The Associated Press has reported that the the famous King Tutankhamun’s Mask was damaged and repaired hastily with basic tools.
According to the report, the beard on the Pharaoh’s mask was detached during cleaning at the Egyptian Museum in Cairo and was “hastily” glued back on with epoxy.
Meanwhile, according to Al Araby Al Jadeed, the mask was damaged by Museum employees and the damage was not reported to the Ministry of Antiquities.
The Associated Press reported that sources, who spoke on the condition of anonymity for fear of reprisals, confirmed the damage but did not clarify whether it occurred in 2015 or 2014.
“Unfortunately he used a very irreversible material — epoxy has a very high property for attaching and is used on metal or stone but I think it wasn’t suitable for an outstanding object like Tutankhamun’s golden mask,” said one conservator who works at the museum.
“The mask should have been taken to the conservation lab but they were in a rush to get it displayed quickly again and used this quick-drying, irreversible material,” added the conservator, saying that there is now a layer of transparent yellow between the beard and the mask.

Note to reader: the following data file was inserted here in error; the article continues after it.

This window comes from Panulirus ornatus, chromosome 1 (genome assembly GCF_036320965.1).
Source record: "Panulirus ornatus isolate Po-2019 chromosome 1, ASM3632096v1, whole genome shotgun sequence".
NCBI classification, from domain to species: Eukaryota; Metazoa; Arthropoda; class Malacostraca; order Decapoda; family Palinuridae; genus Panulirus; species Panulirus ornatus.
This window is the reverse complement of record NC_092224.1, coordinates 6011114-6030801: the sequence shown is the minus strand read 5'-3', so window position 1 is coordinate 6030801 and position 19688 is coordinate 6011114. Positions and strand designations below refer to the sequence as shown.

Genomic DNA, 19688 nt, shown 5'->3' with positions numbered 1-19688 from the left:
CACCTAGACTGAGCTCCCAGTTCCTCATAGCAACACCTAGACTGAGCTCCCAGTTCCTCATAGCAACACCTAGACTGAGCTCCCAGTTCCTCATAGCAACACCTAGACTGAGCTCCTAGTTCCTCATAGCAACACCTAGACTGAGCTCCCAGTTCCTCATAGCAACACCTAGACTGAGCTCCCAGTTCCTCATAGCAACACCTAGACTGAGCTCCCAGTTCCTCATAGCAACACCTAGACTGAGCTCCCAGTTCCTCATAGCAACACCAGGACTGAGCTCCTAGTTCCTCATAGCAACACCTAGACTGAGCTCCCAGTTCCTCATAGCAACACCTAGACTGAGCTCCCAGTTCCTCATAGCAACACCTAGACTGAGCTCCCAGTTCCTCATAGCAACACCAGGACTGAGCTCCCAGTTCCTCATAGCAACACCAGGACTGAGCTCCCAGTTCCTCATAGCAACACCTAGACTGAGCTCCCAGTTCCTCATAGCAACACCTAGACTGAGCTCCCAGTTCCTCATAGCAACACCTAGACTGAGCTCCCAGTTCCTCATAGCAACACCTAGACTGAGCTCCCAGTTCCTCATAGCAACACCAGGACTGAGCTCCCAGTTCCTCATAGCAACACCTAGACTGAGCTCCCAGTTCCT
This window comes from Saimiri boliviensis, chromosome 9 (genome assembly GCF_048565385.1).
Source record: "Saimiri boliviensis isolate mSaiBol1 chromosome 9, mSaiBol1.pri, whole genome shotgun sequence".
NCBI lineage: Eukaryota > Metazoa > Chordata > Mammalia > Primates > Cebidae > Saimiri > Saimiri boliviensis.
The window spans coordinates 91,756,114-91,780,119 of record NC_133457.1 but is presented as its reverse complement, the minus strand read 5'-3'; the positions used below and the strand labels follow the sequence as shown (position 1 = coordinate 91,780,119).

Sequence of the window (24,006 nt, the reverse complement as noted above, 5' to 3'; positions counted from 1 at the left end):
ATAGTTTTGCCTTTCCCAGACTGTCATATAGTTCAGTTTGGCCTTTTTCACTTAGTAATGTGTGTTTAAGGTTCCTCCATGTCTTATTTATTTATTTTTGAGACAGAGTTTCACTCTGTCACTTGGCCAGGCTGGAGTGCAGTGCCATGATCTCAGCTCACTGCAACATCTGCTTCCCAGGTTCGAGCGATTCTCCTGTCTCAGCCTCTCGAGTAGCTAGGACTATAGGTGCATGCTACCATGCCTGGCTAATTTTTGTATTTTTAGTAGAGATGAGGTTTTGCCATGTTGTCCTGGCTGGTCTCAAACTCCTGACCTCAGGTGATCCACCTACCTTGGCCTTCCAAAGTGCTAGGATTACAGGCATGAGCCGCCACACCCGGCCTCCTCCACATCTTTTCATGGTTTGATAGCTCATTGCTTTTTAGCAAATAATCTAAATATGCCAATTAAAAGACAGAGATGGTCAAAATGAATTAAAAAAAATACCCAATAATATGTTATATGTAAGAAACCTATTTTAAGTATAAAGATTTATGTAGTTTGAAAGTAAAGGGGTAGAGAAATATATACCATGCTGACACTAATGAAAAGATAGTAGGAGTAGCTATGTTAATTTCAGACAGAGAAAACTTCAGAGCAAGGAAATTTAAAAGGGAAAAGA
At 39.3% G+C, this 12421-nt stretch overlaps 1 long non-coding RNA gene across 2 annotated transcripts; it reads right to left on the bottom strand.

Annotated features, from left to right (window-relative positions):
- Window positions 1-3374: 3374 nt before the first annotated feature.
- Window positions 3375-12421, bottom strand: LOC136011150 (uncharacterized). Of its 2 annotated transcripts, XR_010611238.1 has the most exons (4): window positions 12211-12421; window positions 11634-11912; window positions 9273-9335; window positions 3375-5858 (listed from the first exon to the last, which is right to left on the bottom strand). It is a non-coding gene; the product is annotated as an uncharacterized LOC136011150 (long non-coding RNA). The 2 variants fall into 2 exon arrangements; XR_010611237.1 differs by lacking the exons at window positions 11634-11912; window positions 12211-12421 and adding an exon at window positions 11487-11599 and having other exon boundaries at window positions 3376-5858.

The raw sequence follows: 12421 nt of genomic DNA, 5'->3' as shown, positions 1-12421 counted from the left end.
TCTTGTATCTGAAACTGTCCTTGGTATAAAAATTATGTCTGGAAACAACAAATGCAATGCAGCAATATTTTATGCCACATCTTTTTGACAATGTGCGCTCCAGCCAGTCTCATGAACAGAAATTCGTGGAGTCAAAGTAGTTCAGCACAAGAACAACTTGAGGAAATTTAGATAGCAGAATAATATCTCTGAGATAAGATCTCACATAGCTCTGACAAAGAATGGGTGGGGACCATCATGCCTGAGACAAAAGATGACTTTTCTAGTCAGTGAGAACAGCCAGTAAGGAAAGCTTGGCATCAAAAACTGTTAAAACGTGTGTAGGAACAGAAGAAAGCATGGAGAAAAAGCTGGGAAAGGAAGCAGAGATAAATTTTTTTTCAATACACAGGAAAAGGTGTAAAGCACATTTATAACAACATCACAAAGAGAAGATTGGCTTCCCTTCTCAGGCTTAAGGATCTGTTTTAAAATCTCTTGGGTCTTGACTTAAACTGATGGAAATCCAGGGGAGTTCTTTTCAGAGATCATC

Another conservator told AP that a museum employee attempted to remove the epoxy with a spatula, leaving scratches on the ancient mask.
The report added that “orders came from the top to fix [the mask] quickly and that an inappropriate adhesive was used.”
If reports by the Associated Press are true, it remains to be seen what action the Ministry of Antiquities will take. The Egyptian Museum in Cairo has often been accused of being run negligently.
Just weeks ago, the government announced renovations of the Museum would commence.
The Mask of King Tut is made of gold inlaid with coloured glass and semiprecious stone. The Pharaoh ruled during ancient Egypt’s 18th dynasty more than 3,300 years ago.